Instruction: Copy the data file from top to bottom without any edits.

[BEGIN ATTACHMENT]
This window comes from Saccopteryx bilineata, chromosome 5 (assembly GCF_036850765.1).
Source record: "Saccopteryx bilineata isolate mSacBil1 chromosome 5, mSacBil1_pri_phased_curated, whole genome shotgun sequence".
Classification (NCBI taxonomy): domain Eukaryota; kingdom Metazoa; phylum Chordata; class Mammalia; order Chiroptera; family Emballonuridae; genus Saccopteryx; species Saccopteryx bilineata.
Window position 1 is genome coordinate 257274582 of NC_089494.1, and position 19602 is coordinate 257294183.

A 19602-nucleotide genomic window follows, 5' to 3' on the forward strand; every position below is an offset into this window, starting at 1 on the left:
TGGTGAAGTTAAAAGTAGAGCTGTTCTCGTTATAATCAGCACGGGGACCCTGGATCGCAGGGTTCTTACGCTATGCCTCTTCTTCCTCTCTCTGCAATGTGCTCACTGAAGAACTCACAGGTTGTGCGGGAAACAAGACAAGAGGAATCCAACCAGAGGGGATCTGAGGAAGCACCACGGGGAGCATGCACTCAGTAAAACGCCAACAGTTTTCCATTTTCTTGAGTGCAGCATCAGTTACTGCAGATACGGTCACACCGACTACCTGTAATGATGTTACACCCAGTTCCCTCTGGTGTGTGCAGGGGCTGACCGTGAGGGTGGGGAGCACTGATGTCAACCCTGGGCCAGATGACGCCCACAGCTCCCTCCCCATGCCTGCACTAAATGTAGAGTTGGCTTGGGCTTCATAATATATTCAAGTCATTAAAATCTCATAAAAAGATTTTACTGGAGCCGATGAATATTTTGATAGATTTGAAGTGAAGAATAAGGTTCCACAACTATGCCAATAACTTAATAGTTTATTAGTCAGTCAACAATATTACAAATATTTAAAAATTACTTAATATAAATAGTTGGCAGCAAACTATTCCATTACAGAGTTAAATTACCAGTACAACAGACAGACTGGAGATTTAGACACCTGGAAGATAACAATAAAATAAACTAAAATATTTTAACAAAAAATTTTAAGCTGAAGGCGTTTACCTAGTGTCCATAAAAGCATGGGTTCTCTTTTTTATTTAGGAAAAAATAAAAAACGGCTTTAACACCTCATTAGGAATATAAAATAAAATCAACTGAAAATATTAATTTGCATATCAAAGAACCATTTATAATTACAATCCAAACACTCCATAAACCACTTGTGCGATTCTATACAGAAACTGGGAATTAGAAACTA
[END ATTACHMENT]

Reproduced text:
This window comes from Saccopteryx bilineata, chromosome 5 (assembly GCF_036850765.1).
Source record: "Saccopteryx bilineata isolate mSacBil1 chromosome 5, mSacBil1_pri_phased_curated, whole genome shotgun sequence".
Classification (NCBI taxonomy): domain Eukaryota; kingdom Metazoa; phylum Chordata; class Mammalia; order Chiroptera; family Emballonuridae; genus Saccopteryx; species Saccopteryx bilineata.
Window position 1 is genome coordinate 257274582 of NC_089494.1, and position 19602 is coordinate 257294183.

A 19602-nucleotide genomic window follows, 5' to 3' on the forward strand; every position below is an offset into this window, starting at 1 on the left:
TGGTGAAGTTAAAAGTAGAGCTGTTCTCGTTATAATCAGCACGGGGACCCTGGATCGCAGGGTTCTTACGCTATGCCTCTTCTTCCTCTCTCTGCAATGTGCTCACTGAAGAACTCACAGGTTGTGCGGGAAACAAGACAAGAGGAATCCAACCAGAGGGGATCTGAGGAAGCACCACGGGGAGCATGCACTCAGTAAAACGCCAACAGTTTTCCATTTTCTTGAGTGCAGCATCAGTTACTGCAGATACGGTCACACCGACTACCTGTAATGATGTTACACCCAGTTCCCTCTGGTGTGTGCAGGGGCTGACCGTGAGGGTGGGGAGCACTGATGTCAACCCTGGGCCAGATGACGCCCACAGCTCCCTCCCCATGCCTGCACTAAATGTAGAGTTGGCTTGGGCTTCATAATATATTCAAGTCATTAAAATCTCATAAAAAGATTTTACTGGAGCCGATGAATATTTTGATAGATTTGAAGTGAAGAATAAGGTTCCACAACTATGCCAATAACTTAATAGTTTATTAGTCAGTCAACAATATTACAAATATTTAAAAATTACTTAATATAAATAGTTGGCAGCAAACTATTCCATTACAGAGTTAAATTACCAGTACAACAGACAGACTGGAGATTTAGACACCTGGAAGATAACAATAAAATAAACTAAAATATTTTAACAAAAAATTTTAAGCTGAAGGCGTTTACCTAGTGTCCATAAAAGCATGGGTTCTCTTTTTTATTTAGGAAAAAATAAAAAACGGCTTTAACACCTCATTAGGAATATAAAATAAAATCAACTGAAAATATTAATTTGCATATCAAAGAACCATTTATAATTACAATCCAAACACTCCATAAACCACTTGTGCGATTCTATACAGAAACTGGGAATTAGAAACTA